The next day, Parker received a special delivery letter, demanding $1,500 for his daughter's safe return. According to the letter, "Fulfilling these terms with the transfer of the currency will secure the return of the girl. Failure to comply with these requests means no one will ever see the girl again -- except the angels in heaven. The affair must end one way or another within three days -- seventy-two hours. You will receive further notice." The letters and telegrams were first signed "George Fox," then simply "The Fox." As more than 2,000 police officers worked on the case throughout Southern California, police initially told Parker not to make the payment. But after Parker received additional telegrams and phone calls, with increasing threats to kill Marion if the kidnapper's demands weren't met, police decided that the best hope to get Marion home safely was to pay the ransom. The kidnapper called Parker and arranged a meeting for that evening at 10th Street and Gramercy Place, but the kidnapper noticed that police vehicles were following Parker's car, so he didn't keep the appointment.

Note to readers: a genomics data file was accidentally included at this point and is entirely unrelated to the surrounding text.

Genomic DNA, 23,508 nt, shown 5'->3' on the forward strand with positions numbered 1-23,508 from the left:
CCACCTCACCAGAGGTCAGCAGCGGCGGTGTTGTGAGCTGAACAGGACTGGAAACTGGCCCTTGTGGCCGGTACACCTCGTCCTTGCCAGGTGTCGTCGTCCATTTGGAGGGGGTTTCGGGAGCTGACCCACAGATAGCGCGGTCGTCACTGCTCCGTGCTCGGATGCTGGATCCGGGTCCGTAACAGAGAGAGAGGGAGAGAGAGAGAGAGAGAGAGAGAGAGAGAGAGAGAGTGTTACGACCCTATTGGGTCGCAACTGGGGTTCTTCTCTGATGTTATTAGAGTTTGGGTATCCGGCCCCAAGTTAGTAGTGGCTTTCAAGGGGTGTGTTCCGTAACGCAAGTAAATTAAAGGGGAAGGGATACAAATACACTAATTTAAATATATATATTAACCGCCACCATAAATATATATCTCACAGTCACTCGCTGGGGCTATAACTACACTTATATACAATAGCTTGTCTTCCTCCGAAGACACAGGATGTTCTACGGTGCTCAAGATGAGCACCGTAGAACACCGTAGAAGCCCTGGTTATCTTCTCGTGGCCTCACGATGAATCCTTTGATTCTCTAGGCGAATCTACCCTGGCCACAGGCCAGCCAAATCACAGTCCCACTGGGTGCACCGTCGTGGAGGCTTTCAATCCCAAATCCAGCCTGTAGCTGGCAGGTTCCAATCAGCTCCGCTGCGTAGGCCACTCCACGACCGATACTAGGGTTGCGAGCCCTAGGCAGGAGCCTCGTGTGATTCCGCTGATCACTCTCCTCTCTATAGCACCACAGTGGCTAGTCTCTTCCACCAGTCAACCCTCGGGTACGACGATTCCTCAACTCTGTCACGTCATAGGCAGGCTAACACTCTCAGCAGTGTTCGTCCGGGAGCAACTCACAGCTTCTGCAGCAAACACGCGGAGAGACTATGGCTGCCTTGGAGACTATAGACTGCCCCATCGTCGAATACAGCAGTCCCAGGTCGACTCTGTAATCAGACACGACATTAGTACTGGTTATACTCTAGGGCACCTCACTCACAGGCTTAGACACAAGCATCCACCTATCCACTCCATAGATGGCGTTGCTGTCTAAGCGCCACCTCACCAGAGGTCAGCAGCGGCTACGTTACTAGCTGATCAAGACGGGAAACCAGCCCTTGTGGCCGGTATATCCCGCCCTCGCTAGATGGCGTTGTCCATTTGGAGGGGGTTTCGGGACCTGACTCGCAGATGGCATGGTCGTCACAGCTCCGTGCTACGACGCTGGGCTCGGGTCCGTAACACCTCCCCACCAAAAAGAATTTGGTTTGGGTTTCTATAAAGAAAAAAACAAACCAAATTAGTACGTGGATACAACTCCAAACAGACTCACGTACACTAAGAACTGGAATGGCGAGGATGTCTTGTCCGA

One of the special delivery letters to Parker included a letter written by Marion: "Dear Daddy and Mother, I wish I could come home. I think I'll die if I have to be like this much longer. Won't someone tell me why all this had to happen to me. Daddy please do what this man tells you or he'll kill me if you don't. Your loving daughter, Marion Parker. P.S. Please Daddy I want to come home tonight."

Newspapers in Los Angeles and across the country were filled with stories and photos about the search for the missing girl, and the family's vigil, including family photos of Geraldine Parker with Marion and Marjorie and even photos of the family dog, Patsy, sitting on a double scooter belonging to Marion and Marjorie, "vainly seeking its missing mistress."